Saturday, 19 March 2011

Video content

Google Videos is geared towards providing a large archive of freely searchable videos. Besides amateur media, Internet videos, viral ads, and movie trailers, the service also aims to distribute commercial professional media, such as televised content and movies.

A number of educational discourses by Google employees have been recorded and made available for viewing via Google Videos. The lectures have been done mainly at the employees' former universities. The topics cover Google technologies and software engineering but also include other pioneering efforts by major players in the software engineering field.

Various media companies offered content on Google Videos for purchase, including CBS programs, NBA, music videos, and independent film. Initially, the content of a number of broadcasting companies (such as ABC, NBC, CNN) was available as free streaming content or stills with closed captioning. In addition, the U.S. National Archive used Google Videos to make historic films available online, but this project was later discontinued.[4]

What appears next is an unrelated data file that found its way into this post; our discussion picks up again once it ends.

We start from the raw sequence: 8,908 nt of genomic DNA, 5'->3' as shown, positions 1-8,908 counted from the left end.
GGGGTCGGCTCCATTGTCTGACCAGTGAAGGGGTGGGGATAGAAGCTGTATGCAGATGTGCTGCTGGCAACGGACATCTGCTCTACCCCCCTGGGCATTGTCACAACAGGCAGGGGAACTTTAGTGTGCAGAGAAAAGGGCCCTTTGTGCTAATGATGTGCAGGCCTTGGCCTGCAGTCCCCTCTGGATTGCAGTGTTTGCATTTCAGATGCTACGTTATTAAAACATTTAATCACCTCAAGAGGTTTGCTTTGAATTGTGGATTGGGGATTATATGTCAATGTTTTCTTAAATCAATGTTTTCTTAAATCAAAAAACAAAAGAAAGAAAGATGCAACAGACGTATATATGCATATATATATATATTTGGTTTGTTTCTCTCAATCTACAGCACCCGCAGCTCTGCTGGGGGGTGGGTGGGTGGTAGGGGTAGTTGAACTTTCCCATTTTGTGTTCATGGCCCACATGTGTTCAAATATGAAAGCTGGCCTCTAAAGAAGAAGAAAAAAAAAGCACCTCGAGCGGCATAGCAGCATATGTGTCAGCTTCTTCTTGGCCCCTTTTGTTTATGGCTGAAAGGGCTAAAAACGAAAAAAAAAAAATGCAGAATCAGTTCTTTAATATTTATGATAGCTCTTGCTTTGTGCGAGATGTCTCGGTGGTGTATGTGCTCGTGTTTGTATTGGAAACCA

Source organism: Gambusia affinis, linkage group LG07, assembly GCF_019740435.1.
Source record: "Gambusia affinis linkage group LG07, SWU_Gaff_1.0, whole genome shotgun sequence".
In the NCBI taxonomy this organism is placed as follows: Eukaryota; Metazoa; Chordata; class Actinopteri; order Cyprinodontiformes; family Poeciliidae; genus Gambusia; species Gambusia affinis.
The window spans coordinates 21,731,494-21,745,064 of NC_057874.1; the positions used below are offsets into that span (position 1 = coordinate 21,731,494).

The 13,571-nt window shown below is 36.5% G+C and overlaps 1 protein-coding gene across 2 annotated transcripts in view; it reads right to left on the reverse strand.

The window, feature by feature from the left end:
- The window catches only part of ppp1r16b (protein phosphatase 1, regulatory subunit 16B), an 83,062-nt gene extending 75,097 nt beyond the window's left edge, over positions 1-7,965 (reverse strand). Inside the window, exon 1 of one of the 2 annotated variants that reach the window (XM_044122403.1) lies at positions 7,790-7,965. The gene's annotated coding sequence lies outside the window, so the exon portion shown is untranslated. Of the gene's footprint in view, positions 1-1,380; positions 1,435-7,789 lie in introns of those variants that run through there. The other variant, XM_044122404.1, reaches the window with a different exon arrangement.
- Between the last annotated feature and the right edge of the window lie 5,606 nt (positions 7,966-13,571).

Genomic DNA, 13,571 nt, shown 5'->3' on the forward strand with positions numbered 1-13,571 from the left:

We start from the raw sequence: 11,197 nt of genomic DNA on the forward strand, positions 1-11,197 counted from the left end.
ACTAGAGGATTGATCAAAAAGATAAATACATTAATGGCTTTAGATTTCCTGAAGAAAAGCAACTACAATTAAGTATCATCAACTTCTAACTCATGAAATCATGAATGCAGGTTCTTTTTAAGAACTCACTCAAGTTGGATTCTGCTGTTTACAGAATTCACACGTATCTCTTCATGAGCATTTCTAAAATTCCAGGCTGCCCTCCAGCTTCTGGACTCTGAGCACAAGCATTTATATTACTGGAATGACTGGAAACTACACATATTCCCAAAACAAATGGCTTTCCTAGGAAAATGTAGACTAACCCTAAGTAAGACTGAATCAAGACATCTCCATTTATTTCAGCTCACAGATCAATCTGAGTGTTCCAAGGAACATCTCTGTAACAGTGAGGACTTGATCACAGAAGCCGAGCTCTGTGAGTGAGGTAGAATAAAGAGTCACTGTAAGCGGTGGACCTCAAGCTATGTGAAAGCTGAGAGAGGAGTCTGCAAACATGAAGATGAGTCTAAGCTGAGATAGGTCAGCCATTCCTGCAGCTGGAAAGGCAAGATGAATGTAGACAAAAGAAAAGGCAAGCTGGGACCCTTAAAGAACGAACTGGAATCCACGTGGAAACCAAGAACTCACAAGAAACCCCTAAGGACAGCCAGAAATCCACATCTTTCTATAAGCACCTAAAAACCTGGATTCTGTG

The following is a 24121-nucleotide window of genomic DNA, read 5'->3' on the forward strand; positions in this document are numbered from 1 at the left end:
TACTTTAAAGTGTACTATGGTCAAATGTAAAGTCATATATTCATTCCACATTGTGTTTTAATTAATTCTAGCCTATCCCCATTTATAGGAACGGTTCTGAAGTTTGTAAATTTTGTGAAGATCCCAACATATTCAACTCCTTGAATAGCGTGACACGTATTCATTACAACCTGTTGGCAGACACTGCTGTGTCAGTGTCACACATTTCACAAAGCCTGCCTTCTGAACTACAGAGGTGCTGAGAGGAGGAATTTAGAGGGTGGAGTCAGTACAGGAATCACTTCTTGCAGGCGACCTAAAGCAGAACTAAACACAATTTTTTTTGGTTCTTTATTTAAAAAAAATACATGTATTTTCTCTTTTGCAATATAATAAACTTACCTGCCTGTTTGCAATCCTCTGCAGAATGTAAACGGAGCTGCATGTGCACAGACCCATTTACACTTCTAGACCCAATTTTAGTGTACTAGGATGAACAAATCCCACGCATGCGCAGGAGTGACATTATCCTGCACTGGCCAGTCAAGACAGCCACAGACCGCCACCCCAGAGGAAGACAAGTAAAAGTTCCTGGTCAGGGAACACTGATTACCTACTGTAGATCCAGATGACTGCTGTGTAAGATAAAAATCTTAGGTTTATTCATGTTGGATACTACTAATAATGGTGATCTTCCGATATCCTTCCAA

Google Videos also searches other non-affiliated video sites from web crawls. Sites searched by Google Videos in addition to their own videos and YouTube include GoFish, ExposureRoom, Vimeo, MySpace, Biku, and Yahoo! Video. It appears that Google Videos is moving away from an online video archive and toward a search engine for videos, similar to their web and image searches.

As of August 2007, the DTO/DTR (download-to-own/rent) program ended. Users who previously purchased a video from Google Videos were no longer able to view them. Credits for users were made available as values for Google Checkout and were valid for 60 days

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